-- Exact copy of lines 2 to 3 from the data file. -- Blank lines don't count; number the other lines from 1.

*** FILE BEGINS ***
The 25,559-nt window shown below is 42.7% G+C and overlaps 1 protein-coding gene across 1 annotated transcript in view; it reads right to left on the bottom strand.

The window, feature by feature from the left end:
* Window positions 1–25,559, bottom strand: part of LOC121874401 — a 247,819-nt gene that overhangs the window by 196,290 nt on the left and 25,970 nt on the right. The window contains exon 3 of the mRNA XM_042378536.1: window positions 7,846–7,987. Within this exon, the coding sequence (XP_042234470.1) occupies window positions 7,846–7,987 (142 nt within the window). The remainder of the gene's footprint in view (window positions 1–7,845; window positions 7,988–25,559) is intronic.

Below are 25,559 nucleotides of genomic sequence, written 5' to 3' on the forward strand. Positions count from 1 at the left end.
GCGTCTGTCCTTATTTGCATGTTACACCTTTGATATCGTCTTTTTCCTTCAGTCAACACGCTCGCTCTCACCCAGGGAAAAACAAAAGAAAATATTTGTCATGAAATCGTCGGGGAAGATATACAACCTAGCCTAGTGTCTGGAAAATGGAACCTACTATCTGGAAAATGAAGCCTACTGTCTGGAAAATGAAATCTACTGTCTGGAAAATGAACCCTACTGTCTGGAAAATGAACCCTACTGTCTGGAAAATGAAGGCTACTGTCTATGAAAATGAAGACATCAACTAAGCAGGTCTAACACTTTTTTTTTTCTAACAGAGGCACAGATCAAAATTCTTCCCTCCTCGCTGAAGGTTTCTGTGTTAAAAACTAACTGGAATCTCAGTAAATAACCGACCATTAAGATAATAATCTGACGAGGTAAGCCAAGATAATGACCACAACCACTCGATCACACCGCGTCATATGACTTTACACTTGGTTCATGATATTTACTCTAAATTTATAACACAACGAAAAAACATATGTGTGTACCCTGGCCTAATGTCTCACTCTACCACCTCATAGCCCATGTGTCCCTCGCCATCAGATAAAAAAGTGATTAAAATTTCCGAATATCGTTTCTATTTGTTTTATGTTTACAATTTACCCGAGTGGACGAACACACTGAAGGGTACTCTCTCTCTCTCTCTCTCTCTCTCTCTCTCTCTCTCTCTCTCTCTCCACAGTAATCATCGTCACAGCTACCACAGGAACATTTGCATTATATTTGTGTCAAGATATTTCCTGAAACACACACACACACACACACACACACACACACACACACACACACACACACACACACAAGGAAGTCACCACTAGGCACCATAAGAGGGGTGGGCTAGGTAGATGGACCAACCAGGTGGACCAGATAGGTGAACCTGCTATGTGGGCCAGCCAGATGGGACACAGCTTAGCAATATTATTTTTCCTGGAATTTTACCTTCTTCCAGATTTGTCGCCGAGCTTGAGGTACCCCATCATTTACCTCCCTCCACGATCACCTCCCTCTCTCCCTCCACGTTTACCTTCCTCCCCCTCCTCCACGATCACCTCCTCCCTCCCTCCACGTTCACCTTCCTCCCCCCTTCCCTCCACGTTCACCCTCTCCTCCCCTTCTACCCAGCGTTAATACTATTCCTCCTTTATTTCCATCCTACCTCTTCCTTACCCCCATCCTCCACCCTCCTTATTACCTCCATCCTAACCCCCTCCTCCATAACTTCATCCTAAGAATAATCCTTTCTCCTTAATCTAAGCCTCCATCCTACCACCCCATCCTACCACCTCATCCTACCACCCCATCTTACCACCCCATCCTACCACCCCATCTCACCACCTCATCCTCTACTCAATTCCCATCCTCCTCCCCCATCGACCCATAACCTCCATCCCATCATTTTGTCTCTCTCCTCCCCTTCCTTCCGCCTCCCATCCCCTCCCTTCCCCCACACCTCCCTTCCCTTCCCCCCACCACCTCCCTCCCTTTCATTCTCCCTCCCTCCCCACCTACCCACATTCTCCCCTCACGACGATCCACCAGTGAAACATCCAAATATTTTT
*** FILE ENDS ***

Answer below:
The window, feature by feature from the left end:
* Window positions 1–25,559, bottom strand: part of LOC121874401 — a 247,819-nt gene that overhangs the window by 196,290 nt on the left and 25,970 nt on the right. The window contains exon 3 of the mRNA XM_042378536.1: window positions 7,846–7,987. Within this exon, the coding sequence (XP_042234470.1) occupies window positions 7,846–7,987 (142 nt within the window). The remainder of the gene's footprint in view (window positions 1–7,845; window positions 7,988–25,559) is intronic.